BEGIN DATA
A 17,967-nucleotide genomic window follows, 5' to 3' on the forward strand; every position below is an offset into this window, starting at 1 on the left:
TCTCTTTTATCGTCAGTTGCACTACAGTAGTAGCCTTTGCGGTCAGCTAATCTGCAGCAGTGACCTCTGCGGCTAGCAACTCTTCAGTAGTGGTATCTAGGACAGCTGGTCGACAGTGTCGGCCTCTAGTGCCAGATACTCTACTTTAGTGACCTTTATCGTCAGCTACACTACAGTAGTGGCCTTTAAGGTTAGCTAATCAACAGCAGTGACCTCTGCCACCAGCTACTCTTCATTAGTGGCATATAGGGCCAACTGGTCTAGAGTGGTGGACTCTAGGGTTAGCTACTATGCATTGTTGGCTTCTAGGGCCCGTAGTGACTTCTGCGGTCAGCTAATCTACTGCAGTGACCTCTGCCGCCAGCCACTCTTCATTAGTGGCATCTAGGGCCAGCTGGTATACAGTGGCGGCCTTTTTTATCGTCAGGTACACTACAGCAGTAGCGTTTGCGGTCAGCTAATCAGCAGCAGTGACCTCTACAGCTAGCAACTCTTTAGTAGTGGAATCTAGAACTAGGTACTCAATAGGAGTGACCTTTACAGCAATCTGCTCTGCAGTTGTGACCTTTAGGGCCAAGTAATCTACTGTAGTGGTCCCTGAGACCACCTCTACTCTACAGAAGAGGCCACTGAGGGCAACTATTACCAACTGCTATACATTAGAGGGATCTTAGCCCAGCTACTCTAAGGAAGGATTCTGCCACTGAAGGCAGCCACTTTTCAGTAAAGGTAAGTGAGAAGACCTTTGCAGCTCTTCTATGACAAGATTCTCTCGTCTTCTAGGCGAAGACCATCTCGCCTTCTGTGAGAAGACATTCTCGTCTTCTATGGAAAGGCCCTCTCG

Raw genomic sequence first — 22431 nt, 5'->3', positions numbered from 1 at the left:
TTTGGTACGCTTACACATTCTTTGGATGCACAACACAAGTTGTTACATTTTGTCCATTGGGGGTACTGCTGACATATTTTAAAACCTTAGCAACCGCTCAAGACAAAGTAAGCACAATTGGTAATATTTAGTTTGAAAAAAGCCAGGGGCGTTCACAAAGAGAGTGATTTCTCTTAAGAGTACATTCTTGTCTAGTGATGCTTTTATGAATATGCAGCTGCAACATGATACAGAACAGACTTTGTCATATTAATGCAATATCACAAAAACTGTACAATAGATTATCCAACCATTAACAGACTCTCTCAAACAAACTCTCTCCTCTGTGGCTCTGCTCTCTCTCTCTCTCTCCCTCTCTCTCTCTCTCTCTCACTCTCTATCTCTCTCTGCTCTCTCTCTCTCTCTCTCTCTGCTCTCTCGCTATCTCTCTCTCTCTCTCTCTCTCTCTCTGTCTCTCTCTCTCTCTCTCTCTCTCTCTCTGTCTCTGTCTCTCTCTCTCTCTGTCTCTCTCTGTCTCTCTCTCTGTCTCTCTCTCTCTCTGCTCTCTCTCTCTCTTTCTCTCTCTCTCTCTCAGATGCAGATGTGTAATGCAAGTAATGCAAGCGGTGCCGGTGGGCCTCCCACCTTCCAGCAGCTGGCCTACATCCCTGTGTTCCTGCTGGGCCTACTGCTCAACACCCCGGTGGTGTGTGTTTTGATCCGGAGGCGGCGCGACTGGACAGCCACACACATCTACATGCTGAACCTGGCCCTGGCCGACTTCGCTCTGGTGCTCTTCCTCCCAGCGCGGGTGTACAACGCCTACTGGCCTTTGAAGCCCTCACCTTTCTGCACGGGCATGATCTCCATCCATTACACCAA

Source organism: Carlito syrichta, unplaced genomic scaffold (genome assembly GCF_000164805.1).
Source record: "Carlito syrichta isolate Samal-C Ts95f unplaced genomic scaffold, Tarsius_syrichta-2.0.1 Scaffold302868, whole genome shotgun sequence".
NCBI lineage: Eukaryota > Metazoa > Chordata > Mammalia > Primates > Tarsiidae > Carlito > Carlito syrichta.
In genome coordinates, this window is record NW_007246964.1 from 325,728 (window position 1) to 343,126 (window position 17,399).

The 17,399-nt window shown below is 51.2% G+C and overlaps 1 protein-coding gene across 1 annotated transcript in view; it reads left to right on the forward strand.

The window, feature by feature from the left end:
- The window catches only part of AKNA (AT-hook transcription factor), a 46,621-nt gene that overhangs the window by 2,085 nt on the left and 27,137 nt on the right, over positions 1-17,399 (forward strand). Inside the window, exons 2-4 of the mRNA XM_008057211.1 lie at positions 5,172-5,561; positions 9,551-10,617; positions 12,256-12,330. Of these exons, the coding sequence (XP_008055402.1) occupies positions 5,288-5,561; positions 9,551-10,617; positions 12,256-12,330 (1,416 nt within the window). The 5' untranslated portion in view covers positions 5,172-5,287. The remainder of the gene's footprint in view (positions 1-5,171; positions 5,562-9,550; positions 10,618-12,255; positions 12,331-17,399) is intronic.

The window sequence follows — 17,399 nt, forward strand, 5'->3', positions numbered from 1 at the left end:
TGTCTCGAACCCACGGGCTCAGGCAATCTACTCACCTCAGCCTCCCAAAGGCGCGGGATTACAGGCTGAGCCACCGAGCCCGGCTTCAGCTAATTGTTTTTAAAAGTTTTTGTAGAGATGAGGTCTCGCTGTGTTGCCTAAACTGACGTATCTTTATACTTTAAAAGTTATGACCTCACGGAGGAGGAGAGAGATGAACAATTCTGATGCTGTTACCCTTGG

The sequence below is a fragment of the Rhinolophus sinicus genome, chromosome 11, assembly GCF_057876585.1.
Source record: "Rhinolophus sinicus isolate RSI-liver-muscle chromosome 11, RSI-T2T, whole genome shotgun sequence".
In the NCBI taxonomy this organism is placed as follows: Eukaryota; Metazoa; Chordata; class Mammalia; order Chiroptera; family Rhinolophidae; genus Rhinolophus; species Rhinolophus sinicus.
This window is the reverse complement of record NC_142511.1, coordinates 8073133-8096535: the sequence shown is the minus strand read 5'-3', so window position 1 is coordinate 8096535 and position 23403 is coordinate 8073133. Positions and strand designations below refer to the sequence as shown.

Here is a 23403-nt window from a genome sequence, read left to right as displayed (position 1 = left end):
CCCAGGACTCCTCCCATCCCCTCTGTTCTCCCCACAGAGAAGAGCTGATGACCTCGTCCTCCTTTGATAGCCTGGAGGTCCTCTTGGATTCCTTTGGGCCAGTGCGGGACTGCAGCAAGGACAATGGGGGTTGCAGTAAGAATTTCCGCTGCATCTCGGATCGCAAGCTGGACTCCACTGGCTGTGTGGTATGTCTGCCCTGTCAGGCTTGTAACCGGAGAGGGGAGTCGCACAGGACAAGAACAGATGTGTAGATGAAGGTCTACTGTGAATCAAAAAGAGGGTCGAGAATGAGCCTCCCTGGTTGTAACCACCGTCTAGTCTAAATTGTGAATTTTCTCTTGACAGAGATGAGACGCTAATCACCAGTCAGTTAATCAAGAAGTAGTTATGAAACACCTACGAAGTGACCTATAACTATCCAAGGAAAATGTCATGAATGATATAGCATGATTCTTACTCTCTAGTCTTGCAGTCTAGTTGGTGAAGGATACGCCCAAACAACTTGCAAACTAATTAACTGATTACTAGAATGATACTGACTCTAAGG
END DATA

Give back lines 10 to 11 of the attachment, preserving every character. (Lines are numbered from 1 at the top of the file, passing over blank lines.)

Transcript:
The window, feature by feature from the left end:
- The window catches only part of AKNA (AT-hook transcription factor), a 46,621-nt gene that overhangs the window by 2,085 nt on the left and 27,137 nt on the right, over positions 1-17,399 (forward strand). Inside the window, exons 2-4 of the mRNA XM_008057211.1 lie at positions 5,172-5,561; positions 9,551-10,617; positions 12,256-12,330. Of these exons, the coding sequence (XP_008055402.1) occupies positions 5,288-5,561; positions 9,551-10,617; positions 12,256-12,330 (1,416 nt within the window). The 5' untranslated portion in view covers positions 5,172-5,287. The remainder of the gene's footprint in view (positions 1-5,171; positions 5,562-9,550; positions 10,618-12,255; positions 12,331-17,399) is intronic.